In Canada, fostering the practical implementation of open science practices (e.g., open access, open educational resources, open data, open labs, open notebooks, open evaluation, open hardware, open-source software, and citizen science) is rapidly becoming a top priority. The Government of Canada’s Roadmap for Open Science envisions a complete transition to an “open by design and by default” model by 2025. This transition is underway, with policies being promoted by federal and provincial funding agencies. For example, the federal funding agencies, also known as the Tri-Council, have enacted an open-access policy requiring grant recipients to ensure that publications funded by the agencies are freely accessible within 12 months of publication. This can be achieved by depositing peer-reviewed manuscripts in institutional or disciplinary repositories or publishing them in open-access journals. Departing from the Tri-Agency model and aligning with Plan S, the Fonds de Recherche du Québec (FRQ) updated its Open-Access Policy in 2022, requiring that articles and theses be made freely available under an open license upon publication or institutional deposit. The fast-approaching date of 2025, in combination with new mandates and policies, will require institutional support and advocacy to achieve effective solutions.

On May 27, 2022, Concordia University took a decisive step towards advancing open science by hosting the Open Science @Concordia conference, which brought together a diverse group of open science advocates and stakeholders from Concordia University and other institutions. The conference included keynote talks by national and international speakers, interdisciplinary lightning-talk sessions, and roundtables. Ten national and international speakers presented on topics like open access, open data, open infrastructures, open educational resources, and citizen science. Jessica Polka (ASAPbio, USA) delivered a powerful keynote on the pressures of publishing with preprints, and Malvika Sharan (The Turing Way, UK) presented on fostering open communities.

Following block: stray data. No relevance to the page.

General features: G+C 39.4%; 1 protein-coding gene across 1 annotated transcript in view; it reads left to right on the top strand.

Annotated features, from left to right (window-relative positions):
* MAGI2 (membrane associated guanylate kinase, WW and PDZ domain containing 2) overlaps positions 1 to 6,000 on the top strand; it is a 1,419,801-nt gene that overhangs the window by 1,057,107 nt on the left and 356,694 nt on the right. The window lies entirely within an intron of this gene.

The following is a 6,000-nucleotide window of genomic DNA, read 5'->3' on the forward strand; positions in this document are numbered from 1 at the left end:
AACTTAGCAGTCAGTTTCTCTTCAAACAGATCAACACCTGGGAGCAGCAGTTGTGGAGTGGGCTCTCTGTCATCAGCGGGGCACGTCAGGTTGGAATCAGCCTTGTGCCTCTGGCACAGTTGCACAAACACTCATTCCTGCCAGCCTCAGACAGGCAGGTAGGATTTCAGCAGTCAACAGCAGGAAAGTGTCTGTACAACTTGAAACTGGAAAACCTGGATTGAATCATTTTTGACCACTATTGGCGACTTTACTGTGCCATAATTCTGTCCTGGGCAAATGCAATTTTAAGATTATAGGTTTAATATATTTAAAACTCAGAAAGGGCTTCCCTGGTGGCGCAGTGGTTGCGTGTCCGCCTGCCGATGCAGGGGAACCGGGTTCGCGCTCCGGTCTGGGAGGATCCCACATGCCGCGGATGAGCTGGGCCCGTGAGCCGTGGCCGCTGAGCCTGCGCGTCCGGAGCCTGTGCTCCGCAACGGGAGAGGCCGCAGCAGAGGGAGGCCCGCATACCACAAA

Building upon the momentum generated from the conference, we established the Concordia Open Science Working Group, whose first workshop was held on September 30, 2022. During this half-day session, more than 20 faculty members, trainees, and students from 8 different academic units, including Psychology, Computer Science and Software Engineering, Chemistry and Biochemistry, Biology, Mechanical, Industrial, and Aerospace Engineering, Education, Communication Studies, and the Library, gathered at the Loyola Campus to explore the challenges and possibilities of promoting open science at Concordia. This report presents the key insights derived from this workshop, as well as a comprehensive examination of the methodologies used and a full account of the results.

Taubert et. al. (2023) Understanding differences of the OA uptake within the Germany university landscape (2010-2020) — Part 2: repository-provided OA | ArXiv

by Niels Taubert, Anne Hobert, Najko Jahn, Andre Bruns, Elham Iravani